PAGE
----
What is an author?
Let’s consider different interpretations of the term author. The ALLEA approach is very broad and for instance, this definition would imply that simply collecting the data would suffice for authorship.
Another approach is by the International Committee of Medical Journal Editors. “The ICMJE recommends that authorship be based on the following 4 criteria:
· Substantial contributions to the conception or design of the work; or the acquisition, analysis, or interpretation of data for the work; AND
· Drafting the work or revising it critically for important intellectual content; AND
· Final approval of the version to be published; AND
· Agreement to be accountable for all aspects of the work in ensuring that questions related to the accuracy or integrity of any part of the work are appropriately investigated and resolved” (ICMJE, 2017).
This view is very strict and according to these criteria, someone who only heavily revises the manuscript for important intellectual content is not an author.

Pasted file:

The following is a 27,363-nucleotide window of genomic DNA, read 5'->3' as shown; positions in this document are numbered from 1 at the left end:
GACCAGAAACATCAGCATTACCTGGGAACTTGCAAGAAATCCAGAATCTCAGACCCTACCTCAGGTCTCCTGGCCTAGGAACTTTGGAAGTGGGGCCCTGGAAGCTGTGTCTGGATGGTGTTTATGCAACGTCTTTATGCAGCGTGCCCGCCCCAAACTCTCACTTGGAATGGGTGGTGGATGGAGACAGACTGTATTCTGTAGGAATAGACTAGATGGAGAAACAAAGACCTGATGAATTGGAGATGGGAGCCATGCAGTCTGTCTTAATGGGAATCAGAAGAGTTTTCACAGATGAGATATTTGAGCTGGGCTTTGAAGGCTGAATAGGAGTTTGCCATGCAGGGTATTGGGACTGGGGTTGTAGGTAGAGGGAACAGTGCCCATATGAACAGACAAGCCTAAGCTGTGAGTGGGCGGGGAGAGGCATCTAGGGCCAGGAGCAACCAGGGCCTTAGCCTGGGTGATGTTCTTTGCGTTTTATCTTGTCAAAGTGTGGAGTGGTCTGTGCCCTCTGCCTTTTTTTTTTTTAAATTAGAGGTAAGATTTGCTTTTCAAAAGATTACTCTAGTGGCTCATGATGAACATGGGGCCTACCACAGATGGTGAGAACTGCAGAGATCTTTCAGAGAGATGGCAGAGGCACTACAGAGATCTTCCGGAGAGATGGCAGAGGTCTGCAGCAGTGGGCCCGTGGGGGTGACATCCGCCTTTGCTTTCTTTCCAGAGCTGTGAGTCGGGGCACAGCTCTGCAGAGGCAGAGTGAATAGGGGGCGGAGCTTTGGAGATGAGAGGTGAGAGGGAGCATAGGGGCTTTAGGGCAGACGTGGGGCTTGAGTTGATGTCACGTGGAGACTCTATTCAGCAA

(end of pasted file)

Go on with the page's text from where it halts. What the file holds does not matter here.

A more generous interpretation of the term author is used by the journal Neurology.
“Neurology defines an author as a person who has made a substantive intellectual contribution to the submitted manuscript. A substantive contribution includes one or more of the following:
· Design or conceptualization of the study
· OR analysis or interpretation of the data
· OR drafting or revising the manuscript for intellectual content” (Neurology)
Here we see two different approaches for the notion of authorship and as a result, we can conclude that there is no concrete, uniformly accepted notion.
For a review on research on the various aspects of authorship, the reader is referred to (Marusic et al., 2011).